Click For Photo: https://www.indiewire.com/wp-content/uploads/2019/02/theprodigy-jacksonrobertscott-couch-700x319.jpg
It’s not the Devil that’s taken hold of young Miles Bloom, and that’s hardly a spoiler for director Nicholas McCarthy’s gruesome “The Prodigy,” which uses its opening minutes to introduce a new idea to the “possessed kid” horror subgenre and then keeps twisting it into some unexpected shapes — if not the most artful ones. The title hasn’t even come up before a pair of seemingly disparate subplots dovetail into one, as a much-wanted baby is born just as a psychotic killer is gunned down by police. And there’s more: “The Prodigy” isn’t compelled by subtlety. As Edward Scarka (Paul Fauteux) lays dying on the ground, pierced by multiple gunshot wounds, McCarthy cuts to baby Miles, being wiped clean of a set of blood splotches in the exact same spots on his infant chest.
Edward’s apparent involvement in Miles’ budding life originally seems like a good thing, as the bouncing baby soon exhibits signs of being incredibly gifted. He starts speaking at just 20 weeks, assembling complicated educational toys before a year is out, even standing over his own crib and reciting menacing words in another language (what? exactly!). “He’s special,” mom Sarah (Sarah Schilling) smiles to husband John (Peter Mooney), and the two remarkably average parents bask in the glow of the revelation that they’ve spawned a gifted child.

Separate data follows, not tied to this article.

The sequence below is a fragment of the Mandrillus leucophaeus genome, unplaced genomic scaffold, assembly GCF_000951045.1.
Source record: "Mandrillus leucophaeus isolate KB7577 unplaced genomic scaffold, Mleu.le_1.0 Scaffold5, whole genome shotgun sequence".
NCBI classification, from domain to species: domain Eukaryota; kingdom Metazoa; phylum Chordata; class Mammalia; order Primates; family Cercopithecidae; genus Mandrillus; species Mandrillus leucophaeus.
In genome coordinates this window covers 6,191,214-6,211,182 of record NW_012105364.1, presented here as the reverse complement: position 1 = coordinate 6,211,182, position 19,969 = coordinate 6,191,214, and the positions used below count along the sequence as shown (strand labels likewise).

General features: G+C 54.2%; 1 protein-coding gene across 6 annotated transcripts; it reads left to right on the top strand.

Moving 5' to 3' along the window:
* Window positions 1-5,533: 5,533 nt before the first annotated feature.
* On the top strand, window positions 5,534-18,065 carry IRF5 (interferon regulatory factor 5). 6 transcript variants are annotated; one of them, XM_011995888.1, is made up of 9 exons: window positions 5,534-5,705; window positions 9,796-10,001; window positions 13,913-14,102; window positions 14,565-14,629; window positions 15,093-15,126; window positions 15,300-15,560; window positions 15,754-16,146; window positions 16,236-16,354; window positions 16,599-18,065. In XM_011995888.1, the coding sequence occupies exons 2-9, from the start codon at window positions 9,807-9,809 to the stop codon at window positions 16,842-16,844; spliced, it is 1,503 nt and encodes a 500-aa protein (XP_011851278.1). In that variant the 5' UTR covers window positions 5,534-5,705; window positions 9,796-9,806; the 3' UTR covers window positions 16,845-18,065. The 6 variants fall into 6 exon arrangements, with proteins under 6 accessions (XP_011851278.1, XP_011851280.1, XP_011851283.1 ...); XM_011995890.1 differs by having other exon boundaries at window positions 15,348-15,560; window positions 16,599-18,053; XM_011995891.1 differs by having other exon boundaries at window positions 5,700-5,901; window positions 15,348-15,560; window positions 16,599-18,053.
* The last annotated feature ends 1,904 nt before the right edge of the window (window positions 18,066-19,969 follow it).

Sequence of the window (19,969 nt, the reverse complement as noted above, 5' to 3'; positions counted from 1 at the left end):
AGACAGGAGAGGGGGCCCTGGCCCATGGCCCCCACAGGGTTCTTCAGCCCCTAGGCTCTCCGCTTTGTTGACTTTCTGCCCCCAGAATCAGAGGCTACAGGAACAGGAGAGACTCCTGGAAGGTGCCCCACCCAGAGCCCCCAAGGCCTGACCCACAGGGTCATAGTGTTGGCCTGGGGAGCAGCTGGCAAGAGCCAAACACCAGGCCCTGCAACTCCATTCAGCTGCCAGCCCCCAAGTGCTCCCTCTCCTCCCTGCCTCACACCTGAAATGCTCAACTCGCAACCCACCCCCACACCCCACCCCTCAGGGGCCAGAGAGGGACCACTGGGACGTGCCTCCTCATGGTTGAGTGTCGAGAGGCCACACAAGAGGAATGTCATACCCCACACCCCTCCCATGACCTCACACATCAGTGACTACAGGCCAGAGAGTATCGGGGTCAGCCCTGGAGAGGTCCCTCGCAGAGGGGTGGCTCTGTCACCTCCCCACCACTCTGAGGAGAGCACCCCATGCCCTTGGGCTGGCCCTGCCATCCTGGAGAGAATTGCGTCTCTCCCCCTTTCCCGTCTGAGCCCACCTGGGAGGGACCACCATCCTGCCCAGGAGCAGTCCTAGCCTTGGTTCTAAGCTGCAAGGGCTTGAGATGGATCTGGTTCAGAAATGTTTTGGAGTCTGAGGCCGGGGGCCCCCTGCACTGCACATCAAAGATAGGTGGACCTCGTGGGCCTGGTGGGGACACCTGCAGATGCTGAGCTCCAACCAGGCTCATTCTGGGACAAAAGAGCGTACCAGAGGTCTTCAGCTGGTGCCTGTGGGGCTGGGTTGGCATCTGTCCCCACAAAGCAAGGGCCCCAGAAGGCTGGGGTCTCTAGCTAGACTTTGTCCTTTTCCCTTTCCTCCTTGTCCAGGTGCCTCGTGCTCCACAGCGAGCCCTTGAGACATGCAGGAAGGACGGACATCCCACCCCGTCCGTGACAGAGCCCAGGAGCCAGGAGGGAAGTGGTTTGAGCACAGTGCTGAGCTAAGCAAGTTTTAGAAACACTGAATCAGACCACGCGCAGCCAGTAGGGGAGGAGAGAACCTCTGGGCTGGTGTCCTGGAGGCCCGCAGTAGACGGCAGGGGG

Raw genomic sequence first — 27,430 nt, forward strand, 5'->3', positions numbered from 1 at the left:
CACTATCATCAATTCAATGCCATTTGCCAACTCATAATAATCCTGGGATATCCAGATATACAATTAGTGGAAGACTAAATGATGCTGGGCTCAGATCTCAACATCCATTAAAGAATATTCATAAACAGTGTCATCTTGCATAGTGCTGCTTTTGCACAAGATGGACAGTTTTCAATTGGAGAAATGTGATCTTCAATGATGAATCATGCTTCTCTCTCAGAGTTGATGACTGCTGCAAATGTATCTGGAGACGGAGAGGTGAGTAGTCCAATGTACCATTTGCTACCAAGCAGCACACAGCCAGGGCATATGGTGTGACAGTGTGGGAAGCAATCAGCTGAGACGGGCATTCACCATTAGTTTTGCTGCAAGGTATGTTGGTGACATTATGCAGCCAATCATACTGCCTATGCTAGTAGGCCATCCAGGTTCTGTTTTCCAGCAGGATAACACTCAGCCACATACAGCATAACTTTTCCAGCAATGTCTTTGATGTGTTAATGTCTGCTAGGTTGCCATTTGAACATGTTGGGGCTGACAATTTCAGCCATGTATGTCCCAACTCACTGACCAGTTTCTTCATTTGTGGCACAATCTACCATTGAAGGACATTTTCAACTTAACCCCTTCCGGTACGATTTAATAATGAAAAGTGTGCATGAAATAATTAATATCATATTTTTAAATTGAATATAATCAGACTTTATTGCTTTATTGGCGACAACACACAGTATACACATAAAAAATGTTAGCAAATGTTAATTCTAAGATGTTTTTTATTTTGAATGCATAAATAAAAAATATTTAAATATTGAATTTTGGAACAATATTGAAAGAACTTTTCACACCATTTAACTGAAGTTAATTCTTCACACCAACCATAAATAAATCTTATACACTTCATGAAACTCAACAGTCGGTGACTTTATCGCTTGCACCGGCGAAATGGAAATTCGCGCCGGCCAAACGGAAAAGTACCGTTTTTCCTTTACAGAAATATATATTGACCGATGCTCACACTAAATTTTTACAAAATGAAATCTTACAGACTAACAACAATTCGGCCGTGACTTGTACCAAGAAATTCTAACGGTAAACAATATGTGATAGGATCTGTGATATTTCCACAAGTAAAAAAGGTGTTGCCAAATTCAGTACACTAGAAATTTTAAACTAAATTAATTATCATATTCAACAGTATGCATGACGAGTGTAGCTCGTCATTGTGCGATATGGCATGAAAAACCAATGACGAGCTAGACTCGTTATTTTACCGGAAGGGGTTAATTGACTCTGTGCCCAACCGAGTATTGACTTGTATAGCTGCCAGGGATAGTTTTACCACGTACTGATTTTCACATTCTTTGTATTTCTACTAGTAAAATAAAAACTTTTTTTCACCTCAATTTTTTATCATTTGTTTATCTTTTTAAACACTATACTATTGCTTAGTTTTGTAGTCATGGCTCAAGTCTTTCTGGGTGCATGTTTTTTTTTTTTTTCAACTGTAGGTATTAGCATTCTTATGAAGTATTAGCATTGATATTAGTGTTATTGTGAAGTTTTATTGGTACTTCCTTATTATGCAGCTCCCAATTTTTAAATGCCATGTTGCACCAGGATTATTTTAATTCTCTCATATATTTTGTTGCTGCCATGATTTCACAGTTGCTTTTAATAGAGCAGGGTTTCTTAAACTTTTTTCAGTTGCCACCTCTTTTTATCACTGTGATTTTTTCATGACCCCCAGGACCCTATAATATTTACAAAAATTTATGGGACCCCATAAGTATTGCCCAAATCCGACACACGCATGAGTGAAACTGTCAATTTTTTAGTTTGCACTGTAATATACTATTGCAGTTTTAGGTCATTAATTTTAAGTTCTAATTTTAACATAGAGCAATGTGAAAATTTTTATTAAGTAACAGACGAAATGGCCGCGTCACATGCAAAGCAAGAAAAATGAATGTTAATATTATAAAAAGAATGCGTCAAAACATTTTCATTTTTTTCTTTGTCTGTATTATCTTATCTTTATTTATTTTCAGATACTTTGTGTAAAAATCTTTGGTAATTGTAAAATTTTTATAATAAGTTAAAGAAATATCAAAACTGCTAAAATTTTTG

Something - Miles - Birthday - Jackson - Robert
Well, they’ve spawned something. Miles is certainly advanced, and as he approaches his eighth birthday (when young Jackson Robert Scott takes over the role), he zings through a cycle of violence and manipulation with lightning speed, from going after a classmate with a wrench to easily manipulating an elder to maybe even offing the family dog, all in the space of about three days. Mostly, it works because Scott’s performance works, and while his two-colored eyes (“like David Bowie!,” an innocent admirer...
Wake Up To Breaking News!
"Tyranny sincerely exercised for the good of its victims may be the most oppressive." C.S. Lewis